Update: The Lib Dems have just issued a response to Cameron's comments on anti-terror powers. On blocking British suspects from returning home, a spokesman said:

"This issue remains under discussion in government and we have always said that we would be prepared to sign up to something that was both legal and practical."

"This is a very legally complicated issue and needs to be examined very closely."

And on relocation powers, he said:

“The issue of introducing relocation powers remains under discussion in government. We have agreed to look in detail at the options available to us.

“The Independent Reviewer of Terrorism Legislation, David Anderson, whose views we respect, recently recommended that the Government look at locational constraints that can be put on TPIMs suspects to make it easier to disrupt their networks and to reduce the risk of absconding.

“As a result, the Liberal Democrats are willing to look in more detail at options, including at whether the use of exclusion zones under the existing legislation could be expanded to meet the concerns that Anderson raises.”

As I expected, both suggest a far more ambiguous situation than Cameron's words implied. 

George Eaton is political editor of the New Statesman.

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What I learnt when my wife and I went to Brexit: the Musical

This week in the media, from laughing as the world order crumbles to what Tristram Hunt got wrong – and Leicester’s big fall.

As my wife and I watched Brexit: the Musical, performed in a tiny theatre above a pub in London’s Little Venice, I thought of the American novelist Lionel Shriver’s comment on Donald Trump’s inauguration: “A sense of humour is going to get us through better than indignation.” It is an entertaining, engaging and amusing show, which makes the point that none of the main actors in the Brexit drama – whether supporters of Leave or Remain – achieved quite what they had intended. The biggest laugh went to the actor playing Boris Johnson (James Sanderson), the wannabe Tory leader who blew his chance. The mere appearance of an overweight man of dishevelled appearance with a mop of blond hair is enough to have the audience rolling in the aisles.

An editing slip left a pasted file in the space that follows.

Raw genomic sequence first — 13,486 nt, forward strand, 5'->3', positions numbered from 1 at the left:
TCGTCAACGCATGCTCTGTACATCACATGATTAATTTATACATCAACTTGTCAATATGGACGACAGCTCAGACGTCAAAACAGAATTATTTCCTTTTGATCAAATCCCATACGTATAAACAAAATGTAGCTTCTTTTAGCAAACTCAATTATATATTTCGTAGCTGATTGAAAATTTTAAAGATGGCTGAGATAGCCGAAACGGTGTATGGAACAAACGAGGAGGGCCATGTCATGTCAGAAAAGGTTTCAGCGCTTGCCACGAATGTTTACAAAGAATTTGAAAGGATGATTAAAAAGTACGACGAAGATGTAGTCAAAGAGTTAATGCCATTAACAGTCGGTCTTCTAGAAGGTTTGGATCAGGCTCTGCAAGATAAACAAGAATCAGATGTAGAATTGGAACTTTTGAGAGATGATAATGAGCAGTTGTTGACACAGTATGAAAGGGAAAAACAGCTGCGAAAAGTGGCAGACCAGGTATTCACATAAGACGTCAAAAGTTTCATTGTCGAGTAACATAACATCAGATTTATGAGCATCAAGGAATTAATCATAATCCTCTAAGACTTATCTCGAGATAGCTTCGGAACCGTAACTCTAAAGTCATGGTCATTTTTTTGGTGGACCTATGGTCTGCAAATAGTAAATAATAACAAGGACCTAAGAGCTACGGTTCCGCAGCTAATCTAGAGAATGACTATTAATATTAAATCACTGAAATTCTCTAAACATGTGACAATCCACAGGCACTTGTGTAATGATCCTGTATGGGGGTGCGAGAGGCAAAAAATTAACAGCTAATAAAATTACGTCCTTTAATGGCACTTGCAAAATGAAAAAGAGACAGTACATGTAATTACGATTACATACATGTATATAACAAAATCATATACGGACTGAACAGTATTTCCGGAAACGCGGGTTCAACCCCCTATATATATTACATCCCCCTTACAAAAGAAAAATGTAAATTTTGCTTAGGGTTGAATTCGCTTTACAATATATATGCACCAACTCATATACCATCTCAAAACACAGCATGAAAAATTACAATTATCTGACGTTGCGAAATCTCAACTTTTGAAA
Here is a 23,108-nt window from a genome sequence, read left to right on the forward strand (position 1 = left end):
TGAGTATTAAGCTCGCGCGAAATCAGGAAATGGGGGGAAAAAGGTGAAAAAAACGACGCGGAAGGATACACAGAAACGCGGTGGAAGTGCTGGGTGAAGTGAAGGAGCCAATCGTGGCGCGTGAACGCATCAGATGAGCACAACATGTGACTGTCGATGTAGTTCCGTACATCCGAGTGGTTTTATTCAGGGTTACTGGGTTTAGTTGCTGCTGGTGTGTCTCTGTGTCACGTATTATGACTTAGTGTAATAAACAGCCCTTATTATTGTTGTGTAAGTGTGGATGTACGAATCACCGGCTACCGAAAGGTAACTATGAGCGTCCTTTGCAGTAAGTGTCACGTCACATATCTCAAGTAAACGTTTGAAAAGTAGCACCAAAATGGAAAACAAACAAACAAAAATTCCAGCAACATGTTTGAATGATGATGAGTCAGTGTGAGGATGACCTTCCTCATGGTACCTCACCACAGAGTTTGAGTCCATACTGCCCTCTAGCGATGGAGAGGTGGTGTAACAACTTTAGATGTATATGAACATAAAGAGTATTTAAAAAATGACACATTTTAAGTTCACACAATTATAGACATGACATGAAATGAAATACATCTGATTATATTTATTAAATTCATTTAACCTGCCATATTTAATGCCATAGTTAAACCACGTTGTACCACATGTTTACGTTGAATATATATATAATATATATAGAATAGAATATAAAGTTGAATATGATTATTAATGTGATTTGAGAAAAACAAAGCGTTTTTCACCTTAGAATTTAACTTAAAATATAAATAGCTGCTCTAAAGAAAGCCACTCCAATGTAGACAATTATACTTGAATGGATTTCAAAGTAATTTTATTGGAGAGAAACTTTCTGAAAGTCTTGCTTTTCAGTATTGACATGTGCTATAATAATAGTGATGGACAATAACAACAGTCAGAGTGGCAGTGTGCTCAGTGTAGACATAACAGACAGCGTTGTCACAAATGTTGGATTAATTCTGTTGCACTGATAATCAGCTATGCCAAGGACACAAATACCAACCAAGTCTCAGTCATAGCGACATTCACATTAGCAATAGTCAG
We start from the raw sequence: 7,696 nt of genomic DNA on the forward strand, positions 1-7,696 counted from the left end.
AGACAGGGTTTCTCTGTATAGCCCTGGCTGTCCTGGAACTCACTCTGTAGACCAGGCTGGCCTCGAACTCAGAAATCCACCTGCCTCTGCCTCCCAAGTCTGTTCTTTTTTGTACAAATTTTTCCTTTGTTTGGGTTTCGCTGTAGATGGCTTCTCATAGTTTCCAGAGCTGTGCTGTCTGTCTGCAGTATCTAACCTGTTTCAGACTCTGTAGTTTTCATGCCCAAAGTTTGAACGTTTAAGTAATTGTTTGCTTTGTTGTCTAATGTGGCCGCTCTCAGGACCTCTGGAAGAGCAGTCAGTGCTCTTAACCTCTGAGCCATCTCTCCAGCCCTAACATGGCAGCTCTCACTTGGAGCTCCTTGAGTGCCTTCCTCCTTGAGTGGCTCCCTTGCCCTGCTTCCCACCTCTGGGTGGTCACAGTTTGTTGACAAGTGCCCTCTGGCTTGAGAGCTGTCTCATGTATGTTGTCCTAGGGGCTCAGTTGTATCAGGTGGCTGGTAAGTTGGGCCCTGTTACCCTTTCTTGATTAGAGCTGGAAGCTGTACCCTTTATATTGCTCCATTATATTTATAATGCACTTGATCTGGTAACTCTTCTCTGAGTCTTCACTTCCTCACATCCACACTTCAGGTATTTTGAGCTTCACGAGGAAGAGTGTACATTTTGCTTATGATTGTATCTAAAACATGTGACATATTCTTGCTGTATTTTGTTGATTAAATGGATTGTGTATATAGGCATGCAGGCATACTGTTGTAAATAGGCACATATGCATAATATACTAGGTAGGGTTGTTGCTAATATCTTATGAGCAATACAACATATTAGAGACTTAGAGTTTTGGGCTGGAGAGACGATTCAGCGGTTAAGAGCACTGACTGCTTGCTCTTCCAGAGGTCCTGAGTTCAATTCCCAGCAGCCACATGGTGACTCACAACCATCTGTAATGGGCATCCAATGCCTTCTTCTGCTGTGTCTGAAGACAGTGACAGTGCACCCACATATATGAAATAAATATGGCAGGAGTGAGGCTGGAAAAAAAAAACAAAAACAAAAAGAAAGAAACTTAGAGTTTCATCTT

The lesson we should take from Brexit and from Trump’s election is that politicians of all shades, including those who claim to be non-political insurgents, have zero control of events, whether we are talking about immigration, economic growth or the Middle East. We need to tweak Yeats’s lines: the best may lack all conviction but the worst are full not so much of passionate intensity – who knows what Trump or Johnson really believe? – as bumbling incompetence. The sun will still rise in the morning (as
Barack Obama observed when Trump’s win became evident), and multi­national capital will still rule the world. Meanwhile, we may as well enjoy the show.

 

Danger of Donald

Nevertheless, we shouldn’t deny the risks of having incompetents in charge. The biggest concerns Trump’s geopolitical strategy, or rather his lack of one. Great power relations since 1945 have been based on mutual understanding of what each country wants to achieve, of its red lines and national ambitions. The scariest moments come when one leader miscalculates how another will react. Of all figures in recent history, the Soviet leader Nikita Khrushchev, with his flamboyant manner and erratic temperament, was probably the most similar to Trump. In 1962, he thought President Kennedy, inexperienced and idealistic, would tolerate Soviet missiles in Cuba. He was wrong and the world only narrowly avoided nuclear war.